What then are the most common sex chromosome aneuploidies? I thought we’d take a look at some of those.
Although there are others, these ones are certainly the most common and actually come up fairly frequently.
There are four conditions that we’ll consider here and compare in some detail. I won’t go into too, too much
detail because it’s actually most important that you understand that all of these individuals are fairly normal
in appearance. The only things that really show up, there are some. We’ll look at a table.
But they’re mostly normal-appearing individuals. These individuals wouldn’t necessarily show up
with a disorder as such until the puberty years when a female hasn’t reached the menstrual cycle
by the age of sixteen or in reproductive years when a male perhaps is azoospermic. He doesn’t produce
sperm or produces less sperm than is required for fertilization. The first syndrome is Klinefelter syndrome.
It’s an XXY, so 47 chromosomes. There’s an extra X. It doesn’t turn out to be too much of a problem
because the extra X gets made into a Barr body and it all works out fine. Then we could have a trisomy X,
so an individual with three X chromosomes. Again, a little bit more of an issue because there’s extra stuff
but two of them will become Barr bodies. We’ve talked about already the options for multiple nondisjunctions,
nondisjunction in the sperm and nondisjunction in the egg. We could have a lot of extra X's.
Then we consider 47, XYY. In 47, XYY, it used to be called the supermale because you’ve got extra Y chromosome.
In general, individuals with the extra Y tended to be more angry. They did some prison studies
and found out that a lot of these very angry individuals had XYY, 47, XYY. So, they were supermales and that’s why.
But it turns out there are also some other feature or developmental things. These children tend to have
more acne and such. Perhaps it’s more of an environmental thing. They’re made more fun of in school.
So, they become more angry and combative. It turns out the studies were really inconclusive.
So, we’ve since dropped the title supermale. The other very viable situation is XO, so 45 chromosomes.
We’ve got an X and then nothing else. Again in this situation, the ovaries can’t be maintained very well.
We usually see infertility. So Turner syndrome, you could see pretty much any of these individuals
and not know again that anything was awry genetically. Here’s a great table that you can find
in your downloadable materials that summarizes some of these differences. I don’t think that it’s important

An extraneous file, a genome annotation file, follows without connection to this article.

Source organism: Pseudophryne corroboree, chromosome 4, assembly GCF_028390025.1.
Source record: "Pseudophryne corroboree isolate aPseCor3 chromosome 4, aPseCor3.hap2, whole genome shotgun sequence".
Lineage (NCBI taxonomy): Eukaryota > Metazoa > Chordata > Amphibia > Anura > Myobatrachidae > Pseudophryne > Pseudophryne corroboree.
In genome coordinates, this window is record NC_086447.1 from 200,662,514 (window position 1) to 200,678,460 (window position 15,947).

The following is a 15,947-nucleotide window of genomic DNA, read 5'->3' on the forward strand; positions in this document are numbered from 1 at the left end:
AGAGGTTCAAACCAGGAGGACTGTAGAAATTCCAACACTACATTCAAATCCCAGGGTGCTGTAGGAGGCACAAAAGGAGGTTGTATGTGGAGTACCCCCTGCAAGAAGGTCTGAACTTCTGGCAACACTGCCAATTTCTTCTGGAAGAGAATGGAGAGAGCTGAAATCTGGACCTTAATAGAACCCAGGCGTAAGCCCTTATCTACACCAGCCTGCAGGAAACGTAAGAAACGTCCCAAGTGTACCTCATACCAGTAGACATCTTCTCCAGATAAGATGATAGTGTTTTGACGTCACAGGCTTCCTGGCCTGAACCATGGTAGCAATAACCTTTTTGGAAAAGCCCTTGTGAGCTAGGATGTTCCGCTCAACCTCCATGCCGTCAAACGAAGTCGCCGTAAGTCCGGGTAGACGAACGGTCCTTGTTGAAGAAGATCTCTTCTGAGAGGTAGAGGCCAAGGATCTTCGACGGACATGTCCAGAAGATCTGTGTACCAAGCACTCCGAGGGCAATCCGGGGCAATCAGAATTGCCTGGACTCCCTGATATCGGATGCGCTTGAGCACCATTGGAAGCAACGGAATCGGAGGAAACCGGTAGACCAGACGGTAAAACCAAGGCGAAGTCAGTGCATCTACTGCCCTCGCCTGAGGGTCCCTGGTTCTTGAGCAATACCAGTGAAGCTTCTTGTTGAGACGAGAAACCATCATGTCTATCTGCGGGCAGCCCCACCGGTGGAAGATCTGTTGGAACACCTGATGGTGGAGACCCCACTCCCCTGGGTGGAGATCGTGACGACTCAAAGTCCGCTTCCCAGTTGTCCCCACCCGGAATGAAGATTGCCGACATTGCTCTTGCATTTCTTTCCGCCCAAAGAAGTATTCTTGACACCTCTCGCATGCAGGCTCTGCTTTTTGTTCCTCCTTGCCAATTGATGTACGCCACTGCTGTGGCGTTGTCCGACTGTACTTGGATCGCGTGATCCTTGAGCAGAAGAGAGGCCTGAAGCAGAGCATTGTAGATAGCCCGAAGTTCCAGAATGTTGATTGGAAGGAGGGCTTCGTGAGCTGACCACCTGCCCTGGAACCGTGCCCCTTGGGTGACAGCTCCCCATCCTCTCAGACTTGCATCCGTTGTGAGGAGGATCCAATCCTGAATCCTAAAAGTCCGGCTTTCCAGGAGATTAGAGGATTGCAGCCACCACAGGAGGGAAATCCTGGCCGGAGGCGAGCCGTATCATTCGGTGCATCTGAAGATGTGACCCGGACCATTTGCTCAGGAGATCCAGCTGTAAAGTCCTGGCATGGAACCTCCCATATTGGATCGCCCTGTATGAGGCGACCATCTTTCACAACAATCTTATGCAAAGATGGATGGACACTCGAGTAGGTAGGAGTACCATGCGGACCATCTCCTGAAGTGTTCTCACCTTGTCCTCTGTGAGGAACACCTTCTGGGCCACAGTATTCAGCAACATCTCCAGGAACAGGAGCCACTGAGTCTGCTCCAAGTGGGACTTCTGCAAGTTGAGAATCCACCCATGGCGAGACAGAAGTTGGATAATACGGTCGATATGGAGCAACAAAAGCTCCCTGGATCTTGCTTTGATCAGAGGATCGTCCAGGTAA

for you to memorize everything specifically but do recognize that everyone is fairly normal in presentation.
You'll notice that Klinefelters are infertile as are Turner syndrome individuals are infertile. But otherwise,
basically everything is normal. They make some mentions of educational capacities and IQ tests.
I’m not sure that those are the most conclusive things, so I definitely wouldn’t take those two seriously.
But in short, we have lots of different chromosomal aneuploidies that could develop. We’ve highlighted
the main ones that you would be responsible for. Finally, we should consider the incidence of these
sex chromosome abnormalities. As I mentioned earlier, they are much more common than autosomal
abnormalities because they can make it to term because of dosage compensation and such.
So, we see as much as 1 in 300 males. I think it’s surprising how frequent these chromosomal abnormalities are.
One in three hundred males could have a chromosomal abnormality as far as sex chromosomes.
Then 1 in 650 females could have one of these abnormalities. Now, I’m giving you statistics here
just so that you can recognize that it’s a fairly regular occurrence relative to some of the other disorders.
I don’t want you to get wrapped up on the actual numbers because numbers are reported differently
by different authors all over the place. So please, really just take it from the terms of it’s very frequent
or it’s very infrequent, common abnormalities versus rare abnormalities. In wrapping up our discussion
of sex chromosome abnormalities, I like you to remember that we can have a number of different
aneuploidies or polyploidies in the sex chromosomes. Then also, when we consider structural abnormalities,
most of the structural abnormalities are about sexual development and a lot of different genes other than SRY.
But SRY is the main one, can come into play in the sexual development especially in male
sexual development and the default sex is female. On that note, I’d love to wrap up our
chromosomal abnormalities. I look forward to seeing you in our next lectures. Thank you.